Prolonged effects of DPP-4 inhibitors on steato-hepatitic changes in Sprague-Dawley rats fed a high-cholesterol diet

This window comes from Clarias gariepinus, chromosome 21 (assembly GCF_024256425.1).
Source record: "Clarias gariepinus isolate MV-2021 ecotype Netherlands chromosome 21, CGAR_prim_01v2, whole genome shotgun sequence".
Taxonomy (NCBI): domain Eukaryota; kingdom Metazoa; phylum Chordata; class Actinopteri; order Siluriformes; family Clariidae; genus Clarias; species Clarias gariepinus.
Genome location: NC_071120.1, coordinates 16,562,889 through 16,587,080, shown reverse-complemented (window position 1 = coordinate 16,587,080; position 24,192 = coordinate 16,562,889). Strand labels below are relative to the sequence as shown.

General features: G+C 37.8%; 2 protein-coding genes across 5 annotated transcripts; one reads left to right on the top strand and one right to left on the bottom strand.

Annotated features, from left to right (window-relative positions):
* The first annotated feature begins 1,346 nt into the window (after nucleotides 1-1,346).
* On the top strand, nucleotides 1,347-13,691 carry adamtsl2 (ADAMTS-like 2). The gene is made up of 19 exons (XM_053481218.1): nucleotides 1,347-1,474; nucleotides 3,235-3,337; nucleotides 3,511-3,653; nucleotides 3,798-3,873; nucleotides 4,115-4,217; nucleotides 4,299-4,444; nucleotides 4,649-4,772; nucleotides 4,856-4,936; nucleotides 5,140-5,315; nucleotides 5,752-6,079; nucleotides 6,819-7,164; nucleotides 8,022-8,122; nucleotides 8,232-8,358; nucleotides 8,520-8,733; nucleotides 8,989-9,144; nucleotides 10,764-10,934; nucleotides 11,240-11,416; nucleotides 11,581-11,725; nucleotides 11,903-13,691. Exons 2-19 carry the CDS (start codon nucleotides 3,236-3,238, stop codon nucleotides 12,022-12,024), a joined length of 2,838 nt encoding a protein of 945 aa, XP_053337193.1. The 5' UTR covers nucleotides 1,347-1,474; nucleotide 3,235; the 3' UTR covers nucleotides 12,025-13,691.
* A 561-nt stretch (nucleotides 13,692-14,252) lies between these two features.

OBJECTIVE: Sitagliptin and other dipeptidyl peptidase (DPP)-4 inhibitors/gliptins are antidiabetic drugs known to improve lipid profile, and confer anti-inflammatory and anti-fibrotic effects, which are independent of their hypoglycemic effects. However, in our previous short-term (35 days) studies, we showed that sitagliptin accentuates the hepato-inflammatory effects of high dietary cholesterol (Cho) in male Sprague-Dawley rats. Since most type 2 diabetics also present with lipid abnormalities and use DPP-4 inhibitors for glucose management, the present study was conducted to assess the impact of sitagliptin during long-term (98 days) feeding of a high Cho diet. An additional component of the present investigation was the inclusion of other gliptins to determine if hepatic steatosis, necro-inflammation, and fibrosis were specific to sitagliptin or are class effects. METHODS: Adult male Sprague-Dawley rats were fed control or high Cho (2.0%) diets, and gavaged daily (from day 30 through 98) with vehicle or DPP-4 inhibitors (sitagliptin or alogliptin or saxagliptin). On day 99 after a 4 h fast, rats were euthanized. Blood and liver samples were collected to measure lipids and cytokines, and for histopathological evaluation, determination of hepatic lesions (steatosis, necrosis, inflammation, and fibrosis) using specific staining and immunohistochemical methods. RESULTS: Compared to controls, the high Cho diet produced a robust increase in NASH like phenotype that included increased expression of hepatic (Tnfa, Il1b, and Mcp1) and circulatory (TNFα and IL-1β) markers of inflammation, steatosis, necrosis, fibrosis, and mononuclear cell infiltration. These mononuclear cells were identified as macrophages and T cells, and their recruitment in the liver was facilitated by marked increases in endothelium-expressed cell adhesion molecules. Importantly, treatment with DPP-4 inhibitors (3 tested) neither alleviated the pathologic responses induced by high Cho diet nor improved lipid profile. CONCLUSIONS: The potential lipid lowering effects of DPP-4 inhibitors were diminished by high Cho (a significant risk factor for inducing liver damage). The robust inflammatory responses induced by high Cho feeding in long-term experiment were not exacerbated by DPP-4 inhibitors and a consistent hepatic inflammatory environment persisted, implying a prospective physiological adaptation.